Further, the Scriptures say dogmatically that the soul can die and therefore cannot be immortal. See Ezekiel 18:4, 20 and Matthew 10:28.

The Bible nowhere teaches that man has an immortal soul. In fact, the immortal soul doctrine was adopted by professing Christianity from pagan Egypt through the Greek philosophers.

But note that man, as God stated, is composed of the physical elements of the earth and is dust. God plainly told Adam, who sinned, “For dust you are, and to dust you shall return” (Genesis 3:19). But men do not want to die, so they do not want to believe God. They do not want to believe that man’s life is merely a physicochemical existence that will run down and stop — die!

Hence, they choose instead to believe the lie Satan told Eve when he said, “You will not surely die” (Genesis 3:4). They believe that within this dusty body, as a sort of prisoner of the flesh, is an immortal soul that is unleashed at the death of the body and that continues in conscious life forever.

To be sure, man is not merely an animal. For one, man is made in God’s image and in God’s likeness (Genesis 1:26-27). And man’s potential — that of being born into the God Family — is far more incredible than the fate of any animal.

Further, God reveals that there is a spirit in man (I Corinthians 2:11) that gives man mental superiority over animals. It is this spirit that imparts the power of mind to man, and the power of moral decision, including the ability to grow in character. But this spirit is not the man. And it is not an immortal soul. It is something in man that gives man a dimension of life above the animals. It does not give him immortal life, however.

To understand death requires that we know that man’s life is merely a chemical process involving physical elements. When that process stops, we die. We are dust, and when we die our bodies decay and return to the dust.

When we die, all conscious thought and awareness ceases. Notice Psalm 6:5: “For in death there is no remembrance of You; in the grave who will give You thanks?”

And compare Ecclesiastes 9:4-5: “For him who is joined to all the living there is hope, for a living dog is better than a dead lion. For the living know that they will die; but the dead know nothing.”

The apostle Peter knew that even the righteous die and lose all consciousness and bodily presence, for he stated: “Men and brethren, let me speak freely to you of the patriarch David, that he is both dead and buried, and his tomb is with us to this day. … For David did not ascend into the heavens” (Acts 2:29, 34). Even righteous David was not an immortal soul that left his body and went to heaven. Even David was dust and decayed back to the elements.

Other scriptures supply even more detail about death, comparing it in a figure of speech to sleep (I Corinthians 11:30, I Kings 2:10). When a person is asleep, he loses consciousness and is unaware of his surroundings.

The topic of death is in some ways unique. Most people will not believe what God says if their senses tell them differently. For example, Adam and Eve did not believe God’s warning about the tree of good and evil, because the fruit of it looked good and desirable. Yet, in the case of death, people will not believe God when He says death is what it indeed appears to be to the most casual observer — namely, the cessation of life! People will not believe God no matter what He says, whether our senses tell us to agree or not.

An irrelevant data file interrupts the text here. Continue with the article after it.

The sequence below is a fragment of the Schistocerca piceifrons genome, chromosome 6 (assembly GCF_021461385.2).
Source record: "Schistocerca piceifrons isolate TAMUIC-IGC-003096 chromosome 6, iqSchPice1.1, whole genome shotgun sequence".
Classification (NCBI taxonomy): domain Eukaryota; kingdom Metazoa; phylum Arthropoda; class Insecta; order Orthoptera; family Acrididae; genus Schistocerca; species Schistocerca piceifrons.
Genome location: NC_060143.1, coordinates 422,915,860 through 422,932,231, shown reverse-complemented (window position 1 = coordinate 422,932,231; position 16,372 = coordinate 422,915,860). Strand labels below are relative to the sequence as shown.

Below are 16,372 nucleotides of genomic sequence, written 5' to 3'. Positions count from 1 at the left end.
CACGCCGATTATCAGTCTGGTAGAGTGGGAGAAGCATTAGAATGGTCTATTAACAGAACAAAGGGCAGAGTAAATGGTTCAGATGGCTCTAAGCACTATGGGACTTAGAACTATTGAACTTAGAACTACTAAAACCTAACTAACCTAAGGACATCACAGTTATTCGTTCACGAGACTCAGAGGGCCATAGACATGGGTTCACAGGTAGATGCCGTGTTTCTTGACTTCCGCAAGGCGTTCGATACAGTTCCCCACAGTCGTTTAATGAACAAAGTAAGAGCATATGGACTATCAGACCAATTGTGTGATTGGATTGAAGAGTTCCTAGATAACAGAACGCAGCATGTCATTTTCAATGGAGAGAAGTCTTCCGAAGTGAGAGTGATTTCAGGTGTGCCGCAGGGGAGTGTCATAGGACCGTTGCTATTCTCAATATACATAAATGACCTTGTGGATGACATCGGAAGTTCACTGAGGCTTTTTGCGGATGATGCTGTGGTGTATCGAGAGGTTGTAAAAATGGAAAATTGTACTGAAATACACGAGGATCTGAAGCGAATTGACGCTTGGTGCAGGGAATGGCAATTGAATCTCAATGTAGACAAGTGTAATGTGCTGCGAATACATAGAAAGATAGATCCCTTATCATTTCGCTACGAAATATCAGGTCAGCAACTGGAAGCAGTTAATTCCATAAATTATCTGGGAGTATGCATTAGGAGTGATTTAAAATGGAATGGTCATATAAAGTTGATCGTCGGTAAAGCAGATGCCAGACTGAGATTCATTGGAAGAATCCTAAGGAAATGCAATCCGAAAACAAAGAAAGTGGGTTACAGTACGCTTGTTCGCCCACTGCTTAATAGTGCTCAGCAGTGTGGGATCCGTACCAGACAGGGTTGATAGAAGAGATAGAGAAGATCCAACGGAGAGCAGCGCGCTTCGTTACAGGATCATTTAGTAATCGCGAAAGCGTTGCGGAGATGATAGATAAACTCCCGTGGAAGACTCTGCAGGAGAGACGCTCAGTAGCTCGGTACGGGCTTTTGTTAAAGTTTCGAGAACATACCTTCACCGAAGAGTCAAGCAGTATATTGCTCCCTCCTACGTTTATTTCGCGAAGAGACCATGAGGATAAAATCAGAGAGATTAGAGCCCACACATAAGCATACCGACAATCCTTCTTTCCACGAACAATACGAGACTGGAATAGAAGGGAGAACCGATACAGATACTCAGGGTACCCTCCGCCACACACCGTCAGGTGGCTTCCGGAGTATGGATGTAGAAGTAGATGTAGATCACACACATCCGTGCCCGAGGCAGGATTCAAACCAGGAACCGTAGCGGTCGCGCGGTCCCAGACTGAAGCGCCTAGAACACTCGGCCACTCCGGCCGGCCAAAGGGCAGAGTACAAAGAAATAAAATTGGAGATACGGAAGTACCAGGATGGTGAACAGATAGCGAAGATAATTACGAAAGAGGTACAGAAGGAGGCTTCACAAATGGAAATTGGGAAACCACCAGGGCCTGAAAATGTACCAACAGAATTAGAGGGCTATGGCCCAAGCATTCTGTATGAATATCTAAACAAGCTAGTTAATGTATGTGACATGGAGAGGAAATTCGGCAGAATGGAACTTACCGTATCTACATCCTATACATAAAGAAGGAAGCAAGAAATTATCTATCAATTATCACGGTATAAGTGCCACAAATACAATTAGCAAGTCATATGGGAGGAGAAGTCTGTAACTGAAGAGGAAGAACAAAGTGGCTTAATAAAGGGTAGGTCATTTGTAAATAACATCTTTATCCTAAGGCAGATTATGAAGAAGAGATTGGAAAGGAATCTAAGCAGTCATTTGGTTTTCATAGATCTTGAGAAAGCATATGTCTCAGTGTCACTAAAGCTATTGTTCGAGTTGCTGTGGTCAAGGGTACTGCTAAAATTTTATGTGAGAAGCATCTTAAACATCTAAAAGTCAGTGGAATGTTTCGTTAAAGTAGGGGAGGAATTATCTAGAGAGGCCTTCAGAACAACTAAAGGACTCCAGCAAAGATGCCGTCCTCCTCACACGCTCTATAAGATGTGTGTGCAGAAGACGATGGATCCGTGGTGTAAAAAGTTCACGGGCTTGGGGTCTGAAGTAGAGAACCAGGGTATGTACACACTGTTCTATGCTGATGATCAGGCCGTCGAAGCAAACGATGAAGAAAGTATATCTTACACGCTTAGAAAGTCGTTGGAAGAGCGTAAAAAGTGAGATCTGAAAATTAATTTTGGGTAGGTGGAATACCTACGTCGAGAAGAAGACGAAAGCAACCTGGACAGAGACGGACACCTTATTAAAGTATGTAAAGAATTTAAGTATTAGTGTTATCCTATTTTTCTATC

But caution! Nothing said here means to imply that death is the end of all hope of life. It is not. An old saying goes, “Where there is life, there is hope.” But the great God says, in effect, that even where there is death there is still hope — in fact, the main hope.

That hope is the resurrection of the dead from death to life again. Notice Job’s question and answer about death: “If a man die, shall he live again? All the days of my appointed time will I wait, till my change come” (Job 14:14, AV).

Realize this: The demonstrable fact of the resurrection of the dead proves once and for all that humans are not immortal souls. If we were, why would the dead have to be resurrected? They would already be alive.

And see further Christ’s startling statement: “Most assuredly, I say to you, the hour is coming, and now is, when the dead will hear the voice of the Son of God; and those who hear will live” (John 5:25).

Jesus knew His statement might startle His audience, so He said further: “Do not marvel at this; for the hour is coming in which all who are in the graves will hear His voice and come forth — those who have done good, to the resurrection of life, and those who have done evil, to the resurrection of condemnation [judgment]” (verses 28-29).

The Scriptures are plain that all people will be resurrected, even those who will eventually be cast into the lake of fire to die the “second death.”

The apostle Paul chose to comfort the living relatives of those true Christians who had died by reminding them of the wonderful resurrection to come (I Thessalonians 4:13-18).

To alleviate their sorrow, Paul explained that the dead in Christ will be resurrected at Christ’s return, and that they — along with us, if we qualify — will forever be with Christ.

Yes, the truth about death is far less foreboding than the fanciful imaginations of well-intentioned but errant religionists!

Key verses

When properly understood, this topic of death can fill us all with real hope, for then we know the wonderful truth that we will all see our beloved deceased relatives again. Therefore it may be well to note specially the basic scriptures that describe the truth about death. Here are some of them:

Genesis 2:7 and 3:19 — man is a mortal being made from the dust. Genesis 1:24 — the Hebrew word translated “soul” in Genesis 2:7 is translated here as “living creature” and refers to animals. Ezekiel 18:4, 20 and Matthew 10:28 — the soul is not immortal; it dies. Psalm 6:5 and Ecclesiastes 9:4-5 — the dead have no consciousness. John 11:11-14 and I Kings 2:10 — death is compared to sleep. John 5:25, 28-29 and I Corinthians 15 — the dead will be resurrected.

Death is indeed an enemy, but through the resurrection from the dead this enemy is annihilated. Therefore Paul says in I Corinthians 15:26, 54-55 (AV): “The last enemy that shall be destroyed is death…. So when this corruptible shall have put on incorruption, and this mortal shall have put on immortality, then shall be brought to pass the saying that is written, Death is swallowed up in victory. O death, where is thy sting? O grave, where is thy victory?”

Source: Good News, March 1986